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Leadership, Innovation, and Creativity
Complexity, chaos, and ambiguity are aspects of leadership and learning. Without those we cannot innovate and create.
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Rescooped by Ivon Prefontaine from Business Tips
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Introverts in the Workplace: Why they shouldn't be Underestimated

Introverts in the Workplace: Why they shouldn't be Underestimated | Leadership, Innovation, and Creativity | Scoop.it
Introverts have been having a bit of a moment in the spotlight lately. (Ironic, since that’s the place they’re least likely to enjoy themselves.) A few dozen Buzzfeed quizzes, a New York Times be…

Via TechinBiz
Ivon Prefontaine's insight:

I struggled with my introversion for most of my adult life. I had a few advocates i.e. my spouse who helped me immensely. More recently, several colleagues recognized the strengths I presented and asked for me to use them. One thing about my introversion was, as a teacher, I had empathy for introverted students.

 

@ivon_ehd1

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Rescooped by Ivon Prefontaine from Collaborationweb
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Want To Collaborate Better? Work In A Circle

Want To Collaborate Better? Work In A Circle | Leadership, Innovation, and Creativity | Scoop.it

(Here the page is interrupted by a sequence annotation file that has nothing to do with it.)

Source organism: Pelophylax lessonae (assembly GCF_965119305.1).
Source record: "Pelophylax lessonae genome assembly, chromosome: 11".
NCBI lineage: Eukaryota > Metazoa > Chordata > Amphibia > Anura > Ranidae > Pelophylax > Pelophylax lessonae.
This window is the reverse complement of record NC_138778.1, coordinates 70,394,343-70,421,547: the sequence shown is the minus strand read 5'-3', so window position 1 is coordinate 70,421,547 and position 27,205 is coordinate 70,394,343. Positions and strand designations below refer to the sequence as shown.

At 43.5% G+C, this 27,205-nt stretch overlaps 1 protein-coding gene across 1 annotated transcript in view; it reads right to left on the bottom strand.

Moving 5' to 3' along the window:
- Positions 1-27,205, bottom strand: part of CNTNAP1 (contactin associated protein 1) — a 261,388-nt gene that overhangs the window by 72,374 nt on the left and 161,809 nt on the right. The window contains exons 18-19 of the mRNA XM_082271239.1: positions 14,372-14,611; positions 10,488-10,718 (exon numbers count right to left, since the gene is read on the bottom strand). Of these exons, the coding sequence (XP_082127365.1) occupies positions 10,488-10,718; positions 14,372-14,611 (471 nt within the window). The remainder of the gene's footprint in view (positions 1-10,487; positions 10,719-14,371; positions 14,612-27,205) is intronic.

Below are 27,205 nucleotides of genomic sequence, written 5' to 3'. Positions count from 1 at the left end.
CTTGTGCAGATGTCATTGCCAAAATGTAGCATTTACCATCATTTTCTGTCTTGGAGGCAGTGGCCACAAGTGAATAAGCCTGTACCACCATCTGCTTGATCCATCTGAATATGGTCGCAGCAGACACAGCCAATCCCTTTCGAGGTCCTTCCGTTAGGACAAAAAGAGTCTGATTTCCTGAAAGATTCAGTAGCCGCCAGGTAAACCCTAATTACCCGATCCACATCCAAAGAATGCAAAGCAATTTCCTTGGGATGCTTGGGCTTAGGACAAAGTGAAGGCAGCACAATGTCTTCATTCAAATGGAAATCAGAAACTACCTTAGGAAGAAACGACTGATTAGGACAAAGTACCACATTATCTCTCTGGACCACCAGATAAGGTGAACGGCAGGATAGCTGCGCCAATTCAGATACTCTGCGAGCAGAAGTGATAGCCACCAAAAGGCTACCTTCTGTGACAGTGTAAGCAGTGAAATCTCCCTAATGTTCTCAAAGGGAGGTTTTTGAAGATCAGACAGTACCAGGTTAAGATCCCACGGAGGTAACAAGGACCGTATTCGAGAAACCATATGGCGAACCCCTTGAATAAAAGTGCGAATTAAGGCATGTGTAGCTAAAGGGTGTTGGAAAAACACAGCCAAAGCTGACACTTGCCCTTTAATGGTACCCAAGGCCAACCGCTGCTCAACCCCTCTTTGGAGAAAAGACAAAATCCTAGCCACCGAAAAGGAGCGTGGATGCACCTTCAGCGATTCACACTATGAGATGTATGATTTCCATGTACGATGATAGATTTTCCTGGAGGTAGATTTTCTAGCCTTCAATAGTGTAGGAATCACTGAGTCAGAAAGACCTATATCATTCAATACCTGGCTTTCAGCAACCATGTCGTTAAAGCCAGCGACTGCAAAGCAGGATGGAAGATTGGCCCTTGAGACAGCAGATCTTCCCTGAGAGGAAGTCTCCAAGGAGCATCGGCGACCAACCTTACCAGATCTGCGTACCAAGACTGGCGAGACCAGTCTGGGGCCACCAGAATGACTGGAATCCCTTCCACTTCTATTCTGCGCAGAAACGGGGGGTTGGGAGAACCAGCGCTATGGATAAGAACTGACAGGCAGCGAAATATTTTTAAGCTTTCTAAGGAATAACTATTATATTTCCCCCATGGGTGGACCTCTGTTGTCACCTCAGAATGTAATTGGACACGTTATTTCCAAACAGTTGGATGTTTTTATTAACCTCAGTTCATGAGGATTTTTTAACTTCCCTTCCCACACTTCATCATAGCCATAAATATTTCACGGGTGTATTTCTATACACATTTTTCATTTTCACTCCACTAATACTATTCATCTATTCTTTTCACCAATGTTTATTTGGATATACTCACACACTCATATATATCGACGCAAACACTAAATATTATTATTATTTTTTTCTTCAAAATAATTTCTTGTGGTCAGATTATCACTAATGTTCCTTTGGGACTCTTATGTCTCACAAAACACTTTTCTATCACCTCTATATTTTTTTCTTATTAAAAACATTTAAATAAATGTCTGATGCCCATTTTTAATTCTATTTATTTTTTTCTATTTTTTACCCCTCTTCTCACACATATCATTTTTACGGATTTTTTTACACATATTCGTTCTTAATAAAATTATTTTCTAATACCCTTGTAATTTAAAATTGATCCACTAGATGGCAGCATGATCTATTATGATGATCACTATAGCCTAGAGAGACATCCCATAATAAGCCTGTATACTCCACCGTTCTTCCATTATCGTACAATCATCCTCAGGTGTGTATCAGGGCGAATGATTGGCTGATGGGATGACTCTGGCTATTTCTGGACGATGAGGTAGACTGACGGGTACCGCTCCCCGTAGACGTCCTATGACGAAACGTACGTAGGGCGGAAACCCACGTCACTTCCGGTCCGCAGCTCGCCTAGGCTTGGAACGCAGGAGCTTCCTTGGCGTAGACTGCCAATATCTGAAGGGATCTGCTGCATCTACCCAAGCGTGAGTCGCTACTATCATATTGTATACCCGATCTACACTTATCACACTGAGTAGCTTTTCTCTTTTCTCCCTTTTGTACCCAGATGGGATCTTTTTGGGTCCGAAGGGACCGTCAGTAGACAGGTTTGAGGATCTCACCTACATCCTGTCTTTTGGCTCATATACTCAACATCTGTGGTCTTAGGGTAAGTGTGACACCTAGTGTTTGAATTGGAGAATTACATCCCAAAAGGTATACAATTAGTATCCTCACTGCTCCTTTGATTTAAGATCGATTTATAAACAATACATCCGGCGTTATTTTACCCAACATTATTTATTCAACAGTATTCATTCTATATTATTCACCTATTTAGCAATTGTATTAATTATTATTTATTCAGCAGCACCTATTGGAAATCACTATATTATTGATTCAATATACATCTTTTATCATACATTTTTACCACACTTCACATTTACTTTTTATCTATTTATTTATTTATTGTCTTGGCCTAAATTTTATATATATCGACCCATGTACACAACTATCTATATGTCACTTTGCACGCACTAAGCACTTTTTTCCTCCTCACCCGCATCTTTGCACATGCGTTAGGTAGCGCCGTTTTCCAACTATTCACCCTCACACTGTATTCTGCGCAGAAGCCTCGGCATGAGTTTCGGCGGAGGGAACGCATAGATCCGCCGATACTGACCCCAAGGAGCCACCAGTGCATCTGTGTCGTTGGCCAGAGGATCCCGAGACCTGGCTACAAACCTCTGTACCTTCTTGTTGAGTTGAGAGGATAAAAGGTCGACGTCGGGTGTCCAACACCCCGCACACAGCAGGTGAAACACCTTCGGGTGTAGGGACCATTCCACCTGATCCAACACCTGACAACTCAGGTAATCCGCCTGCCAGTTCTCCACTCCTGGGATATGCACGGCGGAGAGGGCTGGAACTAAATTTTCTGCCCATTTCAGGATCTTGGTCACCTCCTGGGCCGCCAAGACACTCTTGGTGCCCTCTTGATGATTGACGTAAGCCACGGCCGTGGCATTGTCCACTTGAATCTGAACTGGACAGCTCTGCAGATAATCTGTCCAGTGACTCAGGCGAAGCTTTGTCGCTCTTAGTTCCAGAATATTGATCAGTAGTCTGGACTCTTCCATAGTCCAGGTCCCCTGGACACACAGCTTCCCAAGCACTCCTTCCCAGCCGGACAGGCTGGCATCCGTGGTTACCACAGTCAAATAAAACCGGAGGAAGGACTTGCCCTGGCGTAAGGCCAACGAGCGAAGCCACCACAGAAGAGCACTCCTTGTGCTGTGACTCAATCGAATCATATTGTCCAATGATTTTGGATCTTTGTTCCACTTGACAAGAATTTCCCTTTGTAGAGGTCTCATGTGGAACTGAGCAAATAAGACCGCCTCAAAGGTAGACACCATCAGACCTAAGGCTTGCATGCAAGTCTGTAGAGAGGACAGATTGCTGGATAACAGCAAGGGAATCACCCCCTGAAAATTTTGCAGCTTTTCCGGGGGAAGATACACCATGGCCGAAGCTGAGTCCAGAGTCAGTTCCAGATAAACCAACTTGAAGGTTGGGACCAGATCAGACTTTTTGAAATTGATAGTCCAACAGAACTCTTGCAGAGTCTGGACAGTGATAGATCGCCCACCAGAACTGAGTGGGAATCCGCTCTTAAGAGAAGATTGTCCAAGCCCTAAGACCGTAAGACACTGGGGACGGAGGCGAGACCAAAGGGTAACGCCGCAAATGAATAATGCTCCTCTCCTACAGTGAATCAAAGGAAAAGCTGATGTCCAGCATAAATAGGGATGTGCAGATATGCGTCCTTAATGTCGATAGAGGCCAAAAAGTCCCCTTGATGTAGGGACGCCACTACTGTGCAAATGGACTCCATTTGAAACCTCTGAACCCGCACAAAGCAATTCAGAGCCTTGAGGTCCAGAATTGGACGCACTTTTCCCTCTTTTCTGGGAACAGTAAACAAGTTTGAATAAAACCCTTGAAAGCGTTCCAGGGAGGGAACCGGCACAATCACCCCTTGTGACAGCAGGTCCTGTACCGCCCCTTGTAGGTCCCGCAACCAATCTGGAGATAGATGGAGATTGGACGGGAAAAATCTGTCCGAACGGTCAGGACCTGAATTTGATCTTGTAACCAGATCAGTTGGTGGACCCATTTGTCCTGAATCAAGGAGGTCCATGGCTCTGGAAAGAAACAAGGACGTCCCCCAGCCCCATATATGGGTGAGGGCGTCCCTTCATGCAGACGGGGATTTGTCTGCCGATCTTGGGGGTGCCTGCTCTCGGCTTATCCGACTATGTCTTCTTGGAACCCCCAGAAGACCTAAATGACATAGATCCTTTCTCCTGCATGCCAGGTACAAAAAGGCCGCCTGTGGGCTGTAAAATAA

Your environment greatly influences your working disposition. Gather 'round to hear how.

Via Wise Leader™, Luciana Viter, David Hain
Ivon Prefontaine's insight:

This makes sense. This way there are no sides.

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John Michel's curator insight, July 15, 2013 8:28 PM

Recent research from two Canadian business schools suggests: If people are sitting in a circle, they're more apt to cooperate, while if they're arranged into rows, they'll become more independent and cutthroat--more of a free-Lancelot, if you would.

Rescooped by Ivon Prefontaine from Business Brainpower with the Human Touch
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5 Signs Your Employees Dislike You

5 Signs Your Employees Dislike You | Leadership, Innovation, and Creativity | Scoop.it

In addition to all of your achievements, you're sure that you're a great boss. After all, your leadership skills have helped you climb the ladder of success. But some of the world's top companies succeed in spite of poor leadership, a result of great products or concepts rather than motivated team members.

 

According to entrepreneurial counselor Michelle McQuaid, bad bosses cost businesses $360 billion in lost productivity every year. The stress caused by difficult supervisors can negatively affect an employee's overall health and workplace morale, eventually driving him or her out the door. Since losing one employee costs a business tens of thousands of dollars or more, your business will eventually suffer financially if you can't keep employee loss at a minimum.


Via Vicki Kossoff @ The Learning Factor
Ivon Prefontaine's insight:

I wonder if in School we consider that 1/2 of new teachers leave the profession within 7 years? That does not account for those who obtain a degree and never enter the classroom. What does that mean in relationship to high staff turnover?

 

One way to look at leaders who are not liked is are they leading or managing. We need both, but I found many School managers focused on managing people and avoiding leading.

 

@ivon_ehd1

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Vicki Kossoff @ The Learning Factor's curator insight, August 18, 2014 6:50 PM

If you look closely, you may find indications that you're not as popular with your staff as you think you are.

Jean-Guy Frenette's curator insight, August 19, 2014 10:15 PM

PDGLead